Since it is impossible to tour garden shows or botanical gardens at this time, one might want to spend 20 minutes with a cup of coffee or tea and perhaps a treat and watch the New York Botanical Garden Orchid Show in the link below (thanks to Sharleen for the tip):


~!Not Springing Into Garden Centres!~

It will be a different spring ritual of visiting local nurseries and garden centres.  As of yet, it is unknown how retail stores like Home Depot, Canadian Tire, Walmart and the Superstore etc. will handle their garden centres – if they will even open.

Here is some current information on some of the local nurseries.  As more information and updates become available, that information will be posted in subsequent e-newsletters.

Horling’s is taking phone orders. 705 652-7979

You can search by specific plants or browse through the categories in this link below. Prices are not listed.


Johnson Greenhousesno special directions/instructions yet.

Griffins’ GreenhouseMarch 30th alert posted on their Facebook page. It appears the plants they will have to offer will be posted on Instagram and Facebook.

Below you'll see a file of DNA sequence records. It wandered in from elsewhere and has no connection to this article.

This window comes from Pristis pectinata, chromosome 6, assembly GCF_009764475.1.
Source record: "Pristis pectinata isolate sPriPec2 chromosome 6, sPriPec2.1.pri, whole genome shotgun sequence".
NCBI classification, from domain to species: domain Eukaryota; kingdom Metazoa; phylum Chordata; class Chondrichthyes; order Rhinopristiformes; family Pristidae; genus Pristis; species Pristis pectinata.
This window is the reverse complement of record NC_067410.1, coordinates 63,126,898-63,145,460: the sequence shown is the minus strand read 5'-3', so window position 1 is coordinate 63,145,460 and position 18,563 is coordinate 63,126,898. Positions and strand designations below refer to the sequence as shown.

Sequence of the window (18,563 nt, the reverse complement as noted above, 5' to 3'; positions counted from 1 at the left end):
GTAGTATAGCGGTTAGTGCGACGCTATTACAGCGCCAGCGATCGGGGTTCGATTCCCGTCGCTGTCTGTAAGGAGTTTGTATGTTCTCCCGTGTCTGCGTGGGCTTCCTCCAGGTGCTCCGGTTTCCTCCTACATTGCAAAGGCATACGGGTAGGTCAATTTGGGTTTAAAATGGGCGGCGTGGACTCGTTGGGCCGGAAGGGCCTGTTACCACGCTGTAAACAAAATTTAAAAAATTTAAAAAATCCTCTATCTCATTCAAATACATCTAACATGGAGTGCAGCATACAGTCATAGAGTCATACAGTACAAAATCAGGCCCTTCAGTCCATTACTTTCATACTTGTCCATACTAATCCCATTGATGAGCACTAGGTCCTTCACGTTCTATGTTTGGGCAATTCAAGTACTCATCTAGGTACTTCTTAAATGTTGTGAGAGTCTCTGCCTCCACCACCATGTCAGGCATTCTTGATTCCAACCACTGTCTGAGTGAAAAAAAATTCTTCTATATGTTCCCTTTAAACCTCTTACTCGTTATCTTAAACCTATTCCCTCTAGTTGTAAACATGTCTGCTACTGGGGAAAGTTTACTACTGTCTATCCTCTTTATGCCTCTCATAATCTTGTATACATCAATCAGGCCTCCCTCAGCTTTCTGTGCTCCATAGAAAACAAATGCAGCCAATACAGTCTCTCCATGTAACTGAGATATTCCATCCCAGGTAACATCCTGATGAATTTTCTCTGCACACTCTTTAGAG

Sunnier days are ahead! Our main phone line is back in function, our website is getting a make-over to better accommodate a full online store with online payment options, the furnaces are all running smoothly (and not needed so much now that warmer weather is here). We are selling lots of seeds, dahlia bulbs and DIY Planting Kits to keep your hands busy and your spirits up during your time isolating at home. Until the website is finished, we do not have a “store” to buy from other than the posts we make on FACEBOOK and Instagram. We anticipate having the new website with basic buying options (soil, bulbs, some decor) up by this Friday and a wider selection next week, adding in pansy pans and Easter arrangements.   Take care, Vikki and the Griffin’s Gang